File descriptor number disagreement

Peter Naulls peter at
Tue Jun 14 03:27:41 PDT 2005

In message <42A736B6.70002 at>
          Nick Burrett <nick at> wrote:

> Peter Naulls wrote:
> > Whilst we're on the issue of redirection, there's some respawn thing in
> > Firefox (I don't know what the exact mechanism is) that occurs on an
> > upgrade, or initial run.  What ends up happening is that stderr/stdout
> > redirection isn't propogated, and they end up blatting the screen.  And
> > suggestions where I ought to be looking?
> Check that the execve function and in particular the use of the CLOEXEC 
> flag.  It might be that these file descriptors are being closed and not 
> propogated correctly to the child process.

The behaviour is at least understandable, if not always desirable.  The
following program demonstrates the problem if you use redirecton on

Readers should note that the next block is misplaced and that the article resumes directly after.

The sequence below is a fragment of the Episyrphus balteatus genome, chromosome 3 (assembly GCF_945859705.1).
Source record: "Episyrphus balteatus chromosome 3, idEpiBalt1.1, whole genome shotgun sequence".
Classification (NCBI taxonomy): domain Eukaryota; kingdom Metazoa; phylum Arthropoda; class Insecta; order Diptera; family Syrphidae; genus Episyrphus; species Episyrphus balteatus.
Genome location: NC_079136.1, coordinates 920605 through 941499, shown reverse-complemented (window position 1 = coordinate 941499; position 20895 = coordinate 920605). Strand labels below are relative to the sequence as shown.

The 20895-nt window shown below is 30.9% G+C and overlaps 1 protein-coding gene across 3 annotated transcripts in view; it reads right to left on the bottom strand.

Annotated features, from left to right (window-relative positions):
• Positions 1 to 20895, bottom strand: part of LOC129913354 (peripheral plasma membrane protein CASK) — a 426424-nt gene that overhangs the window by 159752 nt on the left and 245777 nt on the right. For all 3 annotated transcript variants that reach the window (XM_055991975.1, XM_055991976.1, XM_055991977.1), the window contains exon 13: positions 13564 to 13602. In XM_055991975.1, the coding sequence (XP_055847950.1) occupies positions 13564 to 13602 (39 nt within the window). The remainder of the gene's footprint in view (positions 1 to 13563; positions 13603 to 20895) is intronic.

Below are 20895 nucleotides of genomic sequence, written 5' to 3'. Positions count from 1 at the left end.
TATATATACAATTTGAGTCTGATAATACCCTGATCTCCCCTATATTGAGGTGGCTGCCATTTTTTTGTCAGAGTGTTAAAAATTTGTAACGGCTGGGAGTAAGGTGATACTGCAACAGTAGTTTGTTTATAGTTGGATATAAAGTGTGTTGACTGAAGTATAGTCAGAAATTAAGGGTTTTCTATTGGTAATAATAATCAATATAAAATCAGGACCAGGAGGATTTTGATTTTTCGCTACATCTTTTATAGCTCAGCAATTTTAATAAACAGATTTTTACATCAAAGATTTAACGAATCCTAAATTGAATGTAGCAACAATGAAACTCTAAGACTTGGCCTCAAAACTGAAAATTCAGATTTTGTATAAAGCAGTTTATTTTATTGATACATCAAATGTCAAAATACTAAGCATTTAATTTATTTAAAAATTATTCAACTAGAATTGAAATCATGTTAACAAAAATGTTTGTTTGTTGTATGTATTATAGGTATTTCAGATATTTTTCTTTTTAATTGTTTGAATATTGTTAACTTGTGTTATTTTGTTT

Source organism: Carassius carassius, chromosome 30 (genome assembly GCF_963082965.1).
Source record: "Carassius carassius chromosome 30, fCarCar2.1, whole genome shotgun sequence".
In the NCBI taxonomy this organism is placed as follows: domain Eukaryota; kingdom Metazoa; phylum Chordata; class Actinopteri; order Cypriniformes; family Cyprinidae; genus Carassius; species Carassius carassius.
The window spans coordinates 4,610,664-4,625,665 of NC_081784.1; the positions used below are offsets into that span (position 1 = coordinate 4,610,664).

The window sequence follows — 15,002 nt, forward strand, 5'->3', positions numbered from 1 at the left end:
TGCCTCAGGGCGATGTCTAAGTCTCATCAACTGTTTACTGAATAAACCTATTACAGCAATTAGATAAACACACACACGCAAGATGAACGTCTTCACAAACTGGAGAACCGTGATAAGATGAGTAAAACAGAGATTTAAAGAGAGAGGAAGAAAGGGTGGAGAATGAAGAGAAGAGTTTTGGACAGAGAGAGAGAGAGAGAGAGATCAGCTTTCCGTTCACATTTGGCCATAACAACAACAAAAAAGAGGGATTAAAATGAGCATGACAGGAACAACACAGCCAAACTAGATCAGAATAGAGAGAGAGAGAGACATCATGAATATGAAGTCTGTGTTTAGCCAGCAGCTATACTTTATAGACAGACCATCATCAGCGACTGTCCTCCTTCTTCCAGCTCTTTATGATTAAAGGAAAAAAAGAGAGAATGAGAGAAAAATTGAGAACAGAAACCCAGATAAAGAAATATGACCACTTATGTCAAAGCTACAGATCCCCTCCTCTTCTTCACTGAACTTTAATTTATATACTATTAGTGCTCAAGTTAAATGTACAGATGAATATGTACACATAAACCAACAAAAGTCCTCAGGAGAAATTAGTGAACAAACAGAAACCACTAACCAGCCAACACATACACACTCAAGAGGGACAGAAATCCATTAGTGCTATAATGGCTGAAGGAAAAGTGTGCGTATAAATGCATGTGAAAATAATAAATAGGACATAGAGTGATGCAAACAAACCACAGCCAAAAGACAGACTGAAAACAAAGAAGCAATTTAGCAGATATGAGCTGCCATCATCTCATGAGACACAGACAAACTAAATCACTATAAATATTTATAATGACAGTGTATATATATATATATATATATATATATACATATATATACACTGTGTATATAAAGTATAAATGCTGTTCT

#include <unistd.h>
  #include <stdio.h>
  int main(int argc, char *argv[]) {
    puts("test program");
    if (argv[1] && strcmp(argv[1], "1") == 0) {
      puts("second run");
    } else {
      char *args[] = { "1", NULL };
      puts("first run");
      execv("!RunImage", args);
    return 0;

Looking at at exec.c we see that all the file descriptors are closed if
there's no parent process:

  if (__proc->ppid == 1)
      /* This process doesn't have a parent. Technically, all file descriptors
         that don't have FD_CLOEXEC set should remain open, but if we are
         calling a non-UnixLib program then it won't know about them and so
         they will never get closed. */
      __free_process (__proc);

For the moment, in my build, I'm going to disable this.   This is
similar to a previous problem we discussed involving determining if
we're running a UnixLib binary or not.  Perhaps one (convoluted)
solution in this instance is to determine if output is redirected, and
then employ the RISC OS CLI redirection syntax - if this is possible in
this situation.

Peter Naulls - peter at        |
Unix Programs on RISC OS               |

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